Was Lincolns war for ending slavery or maintaining the Union

Was Lincolns war for ending slavery or maintaining the Union ?


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Joshism

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He was not originally a republican (they were abolitionists), he joined the party because it gave him a better chance to win.

Republicans were not abolitionists, except for a few radicals. The Republicans in the 1850s were always a Free Soil party. Among other things their biggest gripes were the Fugitive Slave Act, Kansas-Nebraska Act, and Dredd Scott. All issues related to slavery in the North and/or territories.

The Liberty Party were the abolitionists.

Abolitionists were anti-slavery people, but not all anti-slavery people were abolitionists.
 

Johhny Quest

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Nov 11, 2020
I had a new explanation about this which I don't think has been discussed.

BOTTOM LINE UP FRONT: It's not one or the other. Union and slavery were the same issue.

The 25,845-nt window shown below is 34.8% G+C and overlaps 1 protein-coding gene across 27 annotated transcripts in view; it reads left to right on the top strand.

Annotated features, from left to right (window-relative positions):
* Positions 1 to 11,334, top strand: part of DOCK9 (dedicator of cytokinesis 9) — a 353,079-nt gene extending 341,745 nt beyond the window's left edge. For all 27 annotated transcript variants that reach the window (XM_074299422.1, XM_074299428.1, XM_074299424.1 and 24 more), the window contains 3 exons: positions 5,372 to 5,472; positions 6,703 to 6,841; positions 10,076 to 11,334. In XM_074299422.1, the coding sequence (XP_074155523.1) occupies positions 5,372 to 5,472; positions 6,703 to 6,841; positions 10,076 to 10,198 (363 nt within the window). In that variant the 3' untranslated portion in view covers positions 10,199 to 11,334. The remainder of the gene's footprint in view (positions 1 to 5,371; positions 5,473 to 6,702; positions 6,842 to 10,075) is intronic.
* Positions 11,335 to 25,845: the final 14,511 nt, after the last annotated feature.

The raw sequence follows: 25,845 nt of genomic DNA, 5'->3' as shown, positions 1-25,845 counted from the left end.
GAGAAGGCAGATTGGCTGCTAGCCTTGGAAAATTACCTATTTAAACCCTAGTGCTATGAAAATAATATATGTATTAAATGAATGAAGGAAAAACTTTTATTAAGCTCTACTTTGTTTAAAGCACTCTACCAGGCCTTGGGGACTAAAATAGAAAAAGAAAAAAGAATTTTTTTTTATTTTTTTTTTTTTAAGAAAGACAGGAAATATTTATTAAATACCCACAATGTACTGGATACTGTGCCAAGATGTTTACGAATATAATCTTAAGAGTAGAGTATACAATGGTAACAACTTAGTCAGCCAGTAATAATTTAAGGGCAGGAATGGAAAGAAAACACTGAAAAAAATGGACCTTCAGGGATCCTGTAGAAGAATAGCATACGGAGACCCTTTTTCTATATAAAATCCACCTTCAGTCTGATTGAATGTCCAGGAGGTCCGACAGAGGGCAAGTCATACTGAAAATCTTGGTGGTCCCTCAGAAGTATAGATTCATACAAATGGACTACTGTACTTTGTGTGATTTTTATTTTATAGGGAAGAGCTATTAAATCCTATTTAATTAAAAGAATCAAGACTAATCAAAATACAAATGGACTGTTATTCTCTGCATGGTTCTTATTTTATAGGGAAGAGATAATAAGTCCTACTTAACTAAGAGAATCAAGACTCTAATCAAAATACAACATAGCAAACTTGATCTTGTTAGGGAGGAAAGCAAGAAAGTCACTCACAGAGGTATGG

It's a little complicated to explain . . . .

From the beginning, the United States was a compromise. For strategic reasons, it made sense for all thirteen colonies to unite. You can see how colonists felt about their Union simply by reading the Preamble To The Constitution.

We the people of the United States, in order to form a more perfect union, establish justice, insure domestic tranquility, provide for the common defense, promote the general welfare, and secure the blessings of liberty to ourselves and our posterity, do ordain and establish this Constitution for the United States of America.​